Looking to make more money? Before you go asking for that raise, consider abandoning ship. Switching jobs may very well result in a major salary increase.
Investopedia states that the average American employee will only receive a 3-5% raise per year, approximately. However, the average salary boost an employee receives when switching jobs is between 10% and 20%, according to Forbes. In other words, it’s pretty clear how loyalty may not always pay off.
Switching jobs on a more frequent basis will also allow you to broaden and sharpen your skills as well as increase and diversify your experience. Each new company you work for will run its operations a little differently, performing certain tasks more efficiently or utilizing newer technology, allowing you to expand your professional knowledge outside of what you’ve learned from your current position. You’re essentially learning the secrets of your new employer’s competitors, which they will certainly deem valuable. Working for multiple companies will also make your resume appear more impressive, since you’ll have a more diverse work experience section, so long as you were employed at each position for at least a year or two.
Negotiating salary with a potential employer will also be easier when you’re currently employed and considering switching. You’ll have more leverage, as you essentially have nothing to lose and you’ll also need incentive to leave your old job, which should certainly include a higher wage than what you receive currently. You can also appear more valuable to the new employer if the company you work for is a direct competitor of the company you’re applying to.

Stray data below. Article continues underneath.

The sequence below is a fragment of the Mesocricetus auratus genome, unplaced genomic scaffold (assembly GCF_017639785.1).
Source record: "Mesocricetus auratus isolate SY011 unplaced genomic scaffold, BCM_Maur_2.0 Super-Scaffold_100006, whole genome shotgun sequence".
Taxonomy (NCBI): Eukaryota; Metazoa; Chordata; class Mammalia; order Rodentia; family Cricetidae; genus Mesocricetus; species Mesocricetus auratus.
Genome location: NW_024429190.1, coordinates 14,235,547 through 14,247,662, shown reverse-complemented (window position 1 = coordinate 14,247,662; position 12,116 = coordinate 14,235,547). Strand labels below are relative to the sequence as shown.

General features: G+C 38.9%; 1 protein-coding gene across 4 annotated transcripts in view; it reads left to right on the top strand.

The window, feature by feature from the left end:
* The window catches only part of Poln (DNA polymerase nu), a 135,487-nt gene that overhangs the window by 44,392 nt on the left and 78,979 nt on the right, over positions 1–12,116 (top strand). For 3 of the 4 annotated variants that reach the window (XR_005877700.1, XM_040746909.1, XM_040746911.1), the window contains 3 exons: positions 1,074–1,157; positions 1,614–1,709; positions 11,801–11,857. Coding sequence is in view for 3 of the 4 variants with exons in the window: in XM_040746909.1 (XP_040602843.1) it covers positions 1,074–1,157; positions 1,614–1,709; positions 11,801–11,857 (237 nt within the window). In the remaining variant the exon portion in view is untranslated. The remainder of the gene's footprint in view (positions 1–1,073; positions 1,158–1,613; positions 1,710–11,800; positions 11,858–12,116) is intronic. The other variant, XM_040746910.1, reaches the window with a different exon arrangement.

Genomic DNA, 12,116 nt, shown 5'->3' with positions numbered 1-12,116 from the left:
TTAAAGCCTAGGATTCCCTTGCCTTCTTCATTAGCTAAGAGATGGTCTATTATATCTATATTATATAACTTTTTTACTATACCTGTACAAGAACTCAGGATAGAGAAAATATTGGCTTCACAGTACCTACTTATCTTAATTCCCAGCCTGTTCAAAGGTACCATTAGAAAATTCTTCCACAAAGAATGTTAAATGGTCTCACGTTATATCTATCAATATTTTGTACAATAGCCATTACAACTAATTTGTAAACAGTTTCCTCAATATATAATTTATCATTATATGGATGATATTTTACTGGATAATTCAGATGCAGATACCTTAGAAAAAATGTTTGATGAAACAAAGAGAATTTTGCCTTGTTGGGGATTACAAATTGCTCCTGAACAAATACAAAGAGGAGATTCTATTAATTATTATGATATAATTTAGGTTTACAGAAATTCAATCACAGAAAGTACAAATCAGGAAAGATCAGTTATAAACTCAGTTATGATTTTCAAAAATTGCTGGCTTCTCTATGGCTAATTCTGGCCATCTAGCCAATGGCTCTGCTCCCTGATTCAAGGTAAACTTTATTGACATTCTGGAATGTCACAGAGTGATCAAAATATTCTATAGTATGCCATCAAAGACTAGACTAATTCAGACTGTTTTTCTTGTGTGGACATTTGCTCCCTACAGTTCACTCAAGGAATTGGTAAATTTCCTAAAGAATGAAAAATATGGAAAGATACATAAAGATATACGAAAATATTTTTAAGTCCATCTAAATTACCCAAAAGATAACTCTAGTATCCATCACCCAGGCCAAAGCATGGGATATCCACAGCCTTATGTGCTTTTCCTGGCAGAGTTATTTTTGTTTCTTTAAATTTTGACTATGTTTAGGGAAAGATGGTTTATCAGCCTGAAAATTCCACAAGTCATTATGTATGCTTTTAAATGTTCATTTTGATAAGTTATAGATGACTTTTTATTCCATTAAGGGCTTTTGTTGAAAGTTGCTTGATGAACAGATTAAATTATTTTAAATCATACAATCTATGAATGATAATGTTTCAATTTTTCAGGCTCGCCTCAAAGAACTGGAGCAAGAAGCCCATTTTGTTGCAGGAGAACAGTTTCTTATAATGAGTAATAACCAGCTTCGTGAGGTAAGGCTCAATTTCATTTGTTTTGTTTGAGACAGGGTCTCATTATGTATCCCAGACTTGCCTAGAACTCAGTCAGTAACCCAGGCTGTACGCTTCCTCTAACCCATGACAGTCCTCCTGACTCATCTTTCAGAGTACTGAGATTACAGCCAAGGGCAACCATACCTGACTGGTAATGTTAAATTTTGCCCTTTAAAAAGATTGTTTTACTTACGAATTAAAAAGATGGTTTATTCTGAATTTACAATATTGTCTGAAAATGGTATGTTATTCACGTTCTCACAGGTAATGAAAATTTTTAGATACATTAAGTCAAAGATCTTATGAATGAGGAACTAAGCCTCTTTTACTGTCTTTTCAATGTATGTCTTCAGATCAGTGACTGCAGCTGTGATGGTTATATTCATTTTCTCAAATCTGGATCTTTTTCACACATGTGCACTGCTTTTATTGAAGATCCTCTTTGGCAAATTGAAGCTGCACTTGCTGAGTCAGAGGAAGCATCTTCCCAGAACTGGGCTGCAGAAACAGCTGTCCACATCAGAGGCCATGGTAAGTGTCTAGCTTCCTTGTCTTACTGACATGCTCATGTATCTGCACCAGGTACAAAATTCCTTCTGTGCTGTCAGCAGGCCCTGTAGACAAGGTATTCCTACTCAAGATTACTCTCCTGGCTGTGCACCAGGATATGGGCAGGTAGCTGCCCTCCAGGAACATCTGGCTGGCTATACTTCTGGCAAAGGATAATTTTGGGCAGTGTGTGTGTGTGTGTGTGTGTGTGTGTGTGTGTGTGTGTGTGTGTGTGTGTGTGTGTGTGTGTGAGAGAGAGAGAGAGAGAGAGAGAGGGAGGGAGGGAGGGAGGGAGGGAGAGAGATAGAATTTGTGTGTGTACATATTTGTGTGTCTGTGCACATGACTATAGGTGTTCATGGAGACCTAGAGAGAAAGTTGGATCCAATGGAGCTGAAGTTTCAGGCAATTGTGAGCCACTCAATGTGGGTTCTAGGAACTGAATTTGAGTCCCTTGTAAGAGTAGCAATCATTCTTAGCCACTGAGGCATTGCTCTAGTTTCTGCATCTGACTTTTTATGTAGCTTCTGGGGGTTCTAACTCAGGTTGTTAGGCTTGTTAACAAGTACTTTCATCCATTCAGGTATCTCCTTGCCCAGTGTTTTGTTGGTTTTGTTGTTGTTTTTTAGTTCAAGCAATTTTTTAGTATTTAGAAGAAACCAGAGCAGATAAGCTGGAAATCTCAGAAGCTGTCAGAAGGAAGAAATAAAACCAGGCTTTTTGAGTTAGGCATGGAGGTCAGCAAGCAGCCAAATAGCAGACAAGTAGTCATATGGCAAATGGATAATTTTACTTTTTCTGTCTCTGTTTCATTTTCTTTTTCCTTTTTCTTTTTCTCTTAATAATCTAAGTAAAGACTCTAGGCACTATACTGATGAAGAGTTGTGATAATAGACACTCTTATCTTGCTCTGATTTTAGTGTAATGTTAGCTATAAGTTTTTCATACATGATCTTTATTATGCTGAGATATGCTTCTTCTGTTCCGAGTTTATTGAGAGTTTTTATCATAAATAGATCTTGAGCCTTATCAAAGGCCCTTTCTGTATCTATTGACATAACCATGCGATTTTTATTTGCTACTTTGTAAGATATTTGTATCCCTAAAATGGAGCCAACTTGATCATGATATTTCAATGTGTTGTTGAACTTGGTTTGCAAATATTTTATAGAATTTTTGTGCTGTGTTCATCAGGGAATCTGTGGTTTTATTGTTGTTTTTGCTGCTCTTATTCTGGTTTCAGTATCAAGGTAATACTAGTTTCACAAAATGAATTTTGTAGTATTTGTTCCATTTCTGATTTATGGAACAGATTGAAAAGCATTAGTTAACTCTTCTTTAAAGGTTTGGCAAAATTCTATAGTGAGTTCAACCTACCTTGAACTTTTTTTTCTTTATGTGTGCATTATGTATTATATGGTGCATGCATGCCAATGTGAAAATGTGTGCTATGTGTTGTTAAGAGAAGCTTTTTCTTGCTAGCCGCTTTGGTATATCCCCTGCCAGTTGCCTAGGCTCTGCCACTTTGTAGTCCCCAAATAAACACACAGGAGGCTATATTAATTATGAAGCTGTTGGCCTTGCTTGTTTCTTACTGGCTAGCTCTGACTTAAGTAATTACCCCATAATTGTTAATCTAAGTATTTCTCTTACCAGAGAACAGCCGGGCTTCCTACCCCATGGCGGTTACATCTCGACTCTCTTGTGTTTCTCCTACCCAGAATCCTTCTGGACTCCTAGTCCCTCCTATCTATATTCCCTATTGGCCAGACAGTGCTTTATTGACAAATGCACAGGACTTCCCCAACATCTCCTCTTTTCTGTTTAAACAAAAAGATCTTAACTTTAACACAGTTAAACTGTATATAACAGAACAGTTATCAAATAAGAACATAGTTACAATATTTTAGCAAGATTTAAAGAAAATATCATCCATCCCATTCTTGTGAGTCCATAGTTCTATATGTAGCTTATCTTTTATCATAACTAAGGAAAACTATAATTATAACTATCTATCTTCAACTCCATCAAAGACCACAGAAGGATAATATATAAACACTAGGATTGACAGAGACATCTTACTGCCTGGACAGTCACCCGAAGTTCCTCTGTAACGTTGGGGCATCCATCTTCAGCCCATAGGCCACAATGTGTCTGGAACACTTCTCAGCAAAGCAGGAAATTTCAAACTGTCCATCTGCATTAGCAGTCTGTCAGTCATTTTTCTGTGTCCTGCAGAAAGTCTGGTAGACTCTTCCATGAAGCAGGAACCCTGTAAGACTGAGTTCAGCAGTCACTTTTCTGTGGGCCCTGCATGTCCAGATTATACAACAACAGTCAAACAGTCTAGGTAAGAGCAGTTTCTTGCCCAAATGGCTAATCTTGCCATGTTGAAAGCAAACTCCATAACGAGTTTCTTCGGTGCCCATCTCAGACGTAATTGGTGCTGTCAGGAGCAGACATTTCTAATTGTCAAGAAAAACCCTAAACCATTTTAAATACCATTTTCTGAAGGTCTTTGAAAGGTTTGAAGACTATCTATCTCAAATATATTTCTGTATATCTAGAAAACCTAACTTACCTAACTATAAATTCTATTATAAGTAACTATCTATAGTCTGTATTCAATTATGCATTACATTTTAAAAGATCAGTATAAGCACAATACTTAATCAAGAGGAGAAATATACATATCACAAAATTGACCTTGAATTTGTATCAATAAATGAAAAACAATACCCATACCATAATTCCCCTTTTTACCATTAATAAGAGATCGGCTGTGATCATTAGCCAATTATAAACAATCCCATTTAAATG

But wait! Before you walk into the office and throw a pie in your boss’s face, you should also consider some negative factors of switching jobs, and assess whether it’s still the best choice.
Switching jobs frequently will certainly allow you to diversify and expand on your skills and qualifications, but you run the risk of being labeled as a job-hopper. This is why it’s important to work for a company for at least a year or two, preferably the latter. If an employer views you as a job-hopper, they’ll consider the potential risk of you leaving early, which would incur high costs of hiring new talent as well as sunk costs of your training and onboarding.
More money may also not always be better. Consider all of the other factors involved in switching jobs. You may be leaving a great company culture, or joining one that you don’t fit into. The commute may be significantly longer and even cost more money in gas. Your new boss may have a poorer management style. You may never get the chance to ask out your office crush (although probably not the best idea if your company frowns on such a thing).
Consider every factor of your job transition, good and bad, before making your decision. Perhaps make a pros and cons list to help organize your thoughts. If the cultural fit seems right, the wage is higher, and the commute isn’t a nightmare, you should be good to go on your next stepping stone in your career path, and well on your way to making more money.
This article was written by Sean Ahern.
Sean Ahern, a recent Drexel University MBA graduate, is a jack of all trades. Apart from his passion for writing, he also narrates audio books, produces commercial music, performs stand up comedy, and practices martial arts. Sean prides himself as being a true freelancer, and decries the concept of the 9-5 job (despite writing articles describing various strategies on how to secure such a position).
Sean is currently pursuing a full time career in copywriting as he continues to bolster his portfolio with updated work. Keep an eye out for some of his future writing pieces, or for his name on the marquee of your local comedy club.